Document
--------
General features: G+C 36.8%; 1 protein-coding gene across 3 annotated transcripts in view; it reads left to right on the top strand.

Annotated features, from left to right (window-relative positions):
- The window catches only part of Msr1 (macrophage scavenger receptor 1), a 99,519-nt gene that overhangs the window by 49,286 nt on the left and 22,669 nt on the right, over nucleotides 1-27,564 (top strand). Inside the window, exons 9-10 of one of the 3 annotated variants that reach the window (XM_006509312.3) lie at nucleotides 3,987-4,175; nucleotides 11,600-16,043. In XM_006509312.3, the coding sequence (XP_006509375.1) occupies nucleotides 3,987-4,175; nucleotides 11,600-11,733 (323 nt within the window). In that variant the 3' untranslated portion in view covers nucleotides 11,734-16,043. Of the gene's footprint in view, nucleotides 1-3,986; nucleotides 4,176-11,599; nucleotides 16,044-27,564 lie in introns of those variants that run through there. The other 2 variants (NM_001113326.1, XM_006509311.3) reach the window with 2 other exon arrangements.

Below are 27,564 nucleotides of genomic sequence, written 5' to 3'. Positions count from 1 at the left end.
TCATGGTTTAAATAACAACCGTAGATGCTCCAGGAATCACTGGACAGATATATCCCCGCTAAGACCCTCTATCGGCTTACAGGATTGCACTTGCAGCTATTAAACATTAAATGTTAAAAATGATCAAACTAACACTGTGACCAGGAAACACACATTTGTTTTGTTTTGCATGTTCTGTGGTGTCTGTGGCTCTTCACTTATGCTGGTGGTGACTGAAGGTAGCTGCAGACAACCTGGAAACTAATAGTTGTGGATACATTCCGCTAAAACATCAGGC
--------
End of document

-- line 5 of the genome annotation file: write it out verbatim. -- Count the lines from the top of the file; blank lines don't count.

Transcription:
TCATGGTTTAAATAACAACCGTAGATGCTCCAGGAATCACTGGACAGATATATCCCCGCTAAGACCCTCTATCGGCTTACAGGATTGCACTTGCAGCTATTAAACATTAAATGTTAAAAATGATCAAACTAACACTGTGACCAGGAAACACACATTTGTTTTGTTTTGCATGTTCTGTGGTGTCTGTGGCTCTTCACTTATGCTGGTGGTGACTGAAGGTAGCTGCAGACAACCTGGAAACTAATAGTTGTGGATACATTCCGCTAAAACATCAGGC